As AJWS’s Director of Disaster Response and International Operations, I’m deeply alarmed that the global refugee crisis is continuing to escalate. More people were displaced worldwide in 2016 than any other year on record since World War II and its immediate aftermath. Nearly 2 million of them are refugees who have fled a devastating situation in South Sudan. Many of those displaced from South Sudan have made their way to the Bidi Bidi settlement in northern Uganda, which has become the largest refugee camp in the world. This sudden population increase has put a strain on an already fragile and drought-ridden area. How did we get here?
The current crisis in East Africa, which rarely makes headline news, is largely human-made. It’s a devastating combination of climate change-induced drought and decades of conflict. War has been shattering southern Sudan for the past four decades, both before and after the state of South Sudan declared independence in 2011. As warring militias continue to fight, the vital food supplies brought in to support the South Sudanese people have been blocked and aid workers have been attacked. Earlier this year, reports revealed that it now costs $10,000 to secure an aid worker visa, suggesting that the government is profiting from the humanitarian crisis. Multiple years of drought and severe conflict have destroyed 50 percent of harvests in some parts of East Africa.
The influx of South Sudanese refugees to Uganda — on average, 4,700 refugees cross into Uganda every day — has put additional strain on an already fragile region. Two consecutive seasons of poor rains have slowed food production across much of the country, and food prices are rising. Tensions are flaming among ethnic groups, and the increased population is compromising education, health and water services. Scarcity is causing additional conflict.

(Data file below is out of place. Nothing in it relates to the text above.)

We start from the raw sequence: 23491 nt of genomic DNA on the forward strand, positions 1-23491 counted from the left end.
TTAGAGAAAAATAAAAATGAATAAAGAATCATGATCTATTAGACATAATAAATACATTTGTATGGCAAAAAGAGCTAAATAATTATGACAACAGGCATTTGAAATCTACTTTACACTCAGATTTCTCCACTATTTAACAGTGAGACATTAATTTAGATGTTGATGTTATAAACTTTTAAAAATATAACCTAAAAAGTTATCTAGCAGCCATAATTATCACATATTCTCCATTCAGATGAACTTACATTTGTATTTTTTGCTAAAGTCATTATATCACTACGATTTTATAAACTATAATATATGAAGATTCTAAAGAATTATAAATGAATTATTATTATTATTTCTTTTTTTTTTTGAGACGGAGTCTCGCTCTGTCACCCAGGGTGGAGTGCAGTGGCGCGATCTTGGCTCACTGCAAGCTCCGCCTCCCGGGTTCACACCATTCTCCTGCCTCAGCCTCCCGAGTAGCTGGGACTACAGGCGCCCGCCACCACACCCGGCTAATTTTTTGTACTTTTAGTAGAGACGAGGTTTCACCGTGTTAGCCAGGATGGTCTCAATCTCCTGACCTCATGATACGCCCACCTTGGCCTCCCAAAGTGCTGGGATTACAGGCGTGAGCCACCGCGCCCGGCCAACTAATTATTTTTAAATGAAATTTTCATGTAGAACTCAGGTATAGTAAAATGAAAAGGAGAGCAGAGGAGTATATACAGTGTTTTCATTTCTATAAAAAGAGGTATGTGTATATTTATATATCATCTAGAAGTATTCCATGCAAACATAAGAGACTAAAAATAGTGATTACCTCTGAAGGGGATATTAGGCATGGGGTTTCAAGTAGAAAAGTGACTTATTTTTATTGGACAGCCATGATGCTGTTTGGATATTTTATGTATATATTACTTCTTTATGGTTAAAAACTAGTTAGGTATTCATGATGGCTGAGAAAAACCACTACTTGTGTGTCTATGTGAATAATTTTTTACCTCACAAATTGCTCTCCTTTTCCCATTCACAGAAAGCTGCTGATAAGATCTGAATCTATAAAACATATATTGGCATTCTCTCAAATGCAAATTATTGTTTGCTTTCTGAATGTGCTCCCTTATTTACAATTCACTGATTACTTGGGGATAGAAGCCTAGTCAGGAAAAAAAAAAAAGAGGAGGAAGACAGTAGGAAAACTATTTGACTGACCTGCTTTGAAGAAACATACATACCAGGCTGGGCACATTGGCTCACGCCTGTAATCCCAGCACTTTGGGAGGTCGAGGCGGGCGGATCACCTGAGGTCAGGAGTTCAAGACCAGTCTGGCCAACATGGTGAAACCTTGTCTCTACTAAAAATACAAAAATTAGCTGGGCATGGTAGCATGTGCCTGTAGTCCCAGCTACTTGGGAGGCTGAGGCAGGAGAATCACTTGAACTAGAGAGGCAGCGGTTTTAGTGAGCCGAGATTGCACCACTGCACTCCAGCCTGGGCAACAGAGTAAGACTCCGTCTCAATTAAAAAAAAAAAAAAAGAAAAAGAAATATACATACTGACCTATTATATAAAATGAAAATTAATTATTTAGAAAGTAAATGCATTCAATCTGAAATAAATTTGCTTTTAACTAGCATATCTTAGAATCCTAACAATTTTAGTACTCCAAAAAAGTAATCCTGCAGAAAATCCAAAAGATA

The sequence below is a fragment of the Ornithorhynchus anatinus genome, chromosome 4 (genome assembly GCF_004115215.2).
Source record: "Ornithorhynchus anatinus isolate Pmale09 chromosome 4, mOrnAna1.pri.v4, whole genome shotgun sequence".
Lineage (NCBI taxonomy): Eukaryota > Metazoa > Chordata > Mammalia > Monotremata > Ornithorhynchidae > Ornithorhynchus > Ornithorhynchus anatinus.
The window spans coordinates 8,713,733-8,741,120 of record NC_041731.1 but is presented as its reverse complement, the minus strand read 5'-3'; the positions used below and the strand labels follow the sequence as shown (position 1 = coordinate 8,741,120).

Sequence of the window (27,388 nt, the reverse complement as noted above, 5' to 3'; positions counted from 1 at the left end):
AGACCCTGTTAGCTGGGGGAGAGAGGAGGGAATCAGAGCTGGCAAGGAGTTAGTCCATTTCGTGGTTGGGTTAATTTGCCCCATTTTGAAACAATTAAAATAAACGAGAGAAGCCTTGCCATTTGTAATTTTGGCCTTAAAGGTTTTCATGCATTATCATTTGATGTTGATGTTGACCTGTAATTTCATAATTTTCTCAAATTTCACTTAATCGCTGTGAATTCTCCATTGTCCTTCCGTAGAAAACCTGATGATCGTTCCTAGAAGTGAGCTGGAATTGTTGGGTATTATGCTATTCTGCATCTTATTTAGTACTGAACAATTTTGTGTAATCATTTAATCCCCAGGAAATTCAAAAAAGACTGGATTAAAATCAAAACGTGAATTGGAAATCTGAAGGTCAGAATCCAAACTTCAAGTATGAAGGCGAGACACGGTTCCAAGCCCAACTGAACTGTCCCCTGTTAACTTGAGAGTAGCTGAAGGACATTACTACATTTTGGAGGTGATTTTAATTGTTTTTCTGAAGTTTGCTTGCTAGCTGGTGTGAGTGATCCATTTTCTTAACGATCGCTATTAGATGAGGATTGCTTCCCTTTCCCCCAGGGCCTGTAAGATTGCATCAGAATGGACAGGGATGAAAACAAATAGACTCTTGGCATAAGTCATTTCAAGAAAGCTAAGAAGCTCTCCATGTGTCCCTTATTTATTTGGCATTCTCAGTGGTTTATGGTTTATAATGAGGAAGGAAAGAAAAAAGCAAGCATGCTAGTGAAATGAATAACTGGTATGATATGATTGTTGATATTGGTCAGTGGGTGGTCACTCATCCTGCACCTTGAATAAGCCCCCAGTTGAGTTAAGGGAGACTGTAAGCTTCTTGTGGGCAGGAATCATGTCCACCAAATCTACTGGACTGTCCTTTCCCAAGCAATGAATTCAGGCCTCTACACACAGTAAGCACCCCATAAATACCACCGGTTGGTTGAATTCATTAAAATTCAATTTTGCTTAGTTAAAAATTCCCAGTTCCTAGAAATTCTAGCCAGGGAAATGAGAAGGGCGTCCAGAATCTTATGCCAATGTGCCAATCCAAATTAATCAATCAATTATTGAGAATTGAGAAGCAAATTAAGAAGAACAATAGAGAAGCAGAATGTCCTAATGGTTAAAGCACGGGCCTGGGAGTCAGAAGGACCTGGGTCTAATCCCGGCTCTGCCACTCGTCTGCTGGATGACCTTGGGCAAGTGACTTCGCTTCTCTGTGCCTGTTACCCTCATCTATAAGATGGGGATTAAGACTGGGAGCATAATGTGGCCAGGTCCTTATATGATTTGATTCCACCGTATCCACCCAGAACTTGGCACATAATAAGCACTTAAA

Neighboring Kenya is also experiencing drought, which has caused crops to die and has intensified conflict among grazing communities that are competing for scarce resources.
The lack of water, food and support services in East Africa means that 16 million people are at risk of starvation.
What is AJWS Doing?
In keeping with our longstanding commitment to disaster response and recovery, we have launched an East Africa Crisis Fund to provide immediate and long-term support to communities that have been hit hardest by drought, malnutrition and violent conflict. In South Sudan, Uganda and Kenya AJWS is supporting local organizations that will help communities:
- Access food and prevent malnutrition
- Access clean water
- Provide psychosocial support for refugees
- Establish peacebuilding and coexistence projects to mitigate unrest
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Samantha (Sam) Wolthuis is the Director of Disaster Response & International Operations at American Jewish World Service.